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Visual Cultures in Science and Technology: A Comparative History

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en Limba Engleză Carte Paperback – 22 Nov 2018
This book is offers a broad, comparative survey of a booming field within the history of science: the history, generation, use, and function of images in scientific practice. It explores every aspect of visuality in science, arguing for the concept of visual domains. What makes a good scientific image? What cultural baggage is essential to it? Is science indeed defined by its pictures?This book aims to provide a synthesis of the history, generation, use, and transfer of images in scientific practice. It delves into the rich reservoir of case studies on visual representations in scientific and technological practice that have accumulated over the past couple of decades by historians, sociologists, and philosophers of science. The main aim is thus located on the meta-level. It adopts an integrative view of recurrently noted general features of visual cultures in science andtechnology, something hitherto unachieved and believed by many to be a mission impossible.By systematic comparison of numerous case studies, the purview broadens away from myopic microanalysis in search of overriding patterns. The many different disciplines and research areas involved encompass mathematics, technology, natural history, medicine, the geosciences, astronomy, chemistry, and physics. The chosen examples span the period from the Renaissance to the late 20th century. The broad range of visual representations in scientific practice is treated, as well as schooling inpattern recognition, design and implementation of visual devices, and a narrowing in on the special role of illustrators and image specialists.
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Specificații

ISBN-13: 9780198829782
ISBN-10: 0198829787
Pagini: 512
Ilustrații: 57 b/w illustrations, 16pp colour plates
Dimensiuni: 173 x 246 x 26 mm
Greutate: 1.04 kg
Editura: Oxford University Press
Colecția OUP Oxford
Locul publicării: Oxford, United Kingdom

Recenzii

Shortlisted for the 2016 BSHS Pickstone Prize
This fine work is a survey of the history, use, and function of the image in the practice of science. ... The book is very readable, amply illustrated, and carefully documented; the biography alone exceeds 80 pages. Highly recommended.
a very useful synthesis of the study of the history and historiography of visual representation in the early modern and modern periods up to the late 20th century within the Western tradition
The spotlight that Hentschel casts on members of the latter group, a diverse cast of woodcutters, illustrators, illuminators, and other technicians, is a particular strength of the book.
a timely but colossal endeavour to take stock of the literature on visual cultures of science ... He has written a work that operates both as a major resource, friendly to those who want to merely dip in and out, and as a major scholarly contribution with a sustained argument about what constitutes visual cultures in science. Indeed, Hentschel must be congratulated on a fine contribution, one that actually gives much-needed shape to the field of visual cultures andthe sciences.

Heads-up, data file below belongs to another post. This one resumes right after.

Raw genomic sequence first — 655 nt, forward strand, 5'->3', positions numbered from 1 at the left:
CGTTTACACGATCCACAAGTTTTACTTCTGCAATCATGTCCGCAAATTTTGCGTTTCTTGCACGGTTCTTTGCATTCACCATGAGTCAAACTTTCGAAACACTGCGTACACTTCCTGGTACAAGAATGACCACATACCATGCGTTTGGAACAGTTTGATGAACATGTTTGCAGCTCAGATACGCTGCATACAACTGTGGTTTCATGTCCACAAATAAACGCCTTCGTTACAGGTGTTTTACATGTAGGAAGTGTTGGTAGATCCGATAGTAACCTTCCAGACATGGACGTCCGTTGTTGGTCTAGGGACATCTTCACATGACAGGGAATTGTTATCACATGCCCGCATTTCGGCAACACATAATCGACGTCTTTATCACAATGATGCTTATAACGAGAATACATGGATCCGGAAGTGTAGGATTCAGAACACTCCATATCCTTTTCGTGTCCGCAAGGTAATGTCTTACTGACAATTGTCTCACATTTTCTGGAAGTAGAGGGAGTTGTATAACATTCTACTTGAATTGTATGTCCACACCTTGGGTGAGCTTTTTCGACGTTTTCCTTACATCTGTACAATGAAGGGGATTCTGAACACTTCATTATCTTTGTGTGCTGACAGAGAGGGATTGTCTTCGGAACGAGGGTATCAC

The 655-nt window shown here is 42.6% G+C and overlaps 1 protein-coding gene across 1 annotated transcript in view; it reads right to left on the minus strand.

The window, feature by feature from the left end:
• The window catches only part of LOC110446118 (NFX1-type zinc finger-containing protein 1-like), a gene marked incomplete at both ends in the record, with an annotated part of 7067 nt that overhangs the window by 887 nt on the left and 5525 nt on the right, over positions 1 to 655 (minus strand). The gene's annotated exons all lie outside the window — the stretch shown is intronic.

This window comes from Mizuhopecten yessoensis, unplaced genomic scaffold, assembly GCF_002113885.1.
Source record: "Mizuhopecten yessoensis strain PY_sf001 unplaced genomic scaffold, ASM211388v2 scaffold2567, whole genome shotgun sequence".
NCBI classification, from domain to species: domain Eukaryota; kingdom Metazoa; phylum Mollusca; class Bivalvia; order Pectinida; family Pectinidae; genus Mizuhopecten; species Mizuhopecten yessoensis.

Hentschel's is a clear and useful book which critically discusses and compares a bulk of historical case studies to reveal general principles within a broad pattern. The book is supplemented with remarkable pictures, which perfectly illustrate the notion of layered visual culture, as well as a rich bibliography and suggestions for further reading. ... Hentschel's book can be recommended to both students and specialized scholars.
Visual Cultures in Science and Technology is intended to provide a systematic and integrative account of the formation and development of a plurality of visual cultures throughout the history of Western science, technology, and medicine. At the core of its methodology is an exhaustive — and new — comparative approach based on a large number of case studies covering a period that extends from the early modern era to the present day. The selection and rangeof examples is indeed phenomenal. And so are the visual materials and bibliography that support the argument.
This is a rich exploration of the visual cultures of science and technology. Its scope and depth are dazzling, ranging from the development of visual skills to philosophical implications, and from cinematography to Martian canals. Complemented by generous illustrations, this fascinating exploration leads to fruitful insights.
Visual Cultures in Science and Technology' is an ambitious tome offering a comparative history of the role of visualization in science and technology throughout the past five centuries. Drawing upon an impressive array of works from numerous disciplines, including the history of science and technology, philosophy of science, science and technology studies, art history, and cultural studies, this encyclopedic work will become the standard to which all other subsequentworks on visual studies will be compared. The meta-narrative of his comparative approach is predicated on numerous detailed microanalyses: there is nothing quite like it in the secondary literature.

Notă biografică

Prior to his current full professorship in the history of science and technology at the University of Stuttgart, Klaus Hentschel was a Lecturer/Researcher at the Universities of Berlin, Göttingen and Berne, a Fellow at the Dibner Institute for the History of Science & Technology at MIT in Cambridge, Massachusetts 1996/97 and Ernst Cassirer Guest Professor at the University of Hamburg 2003.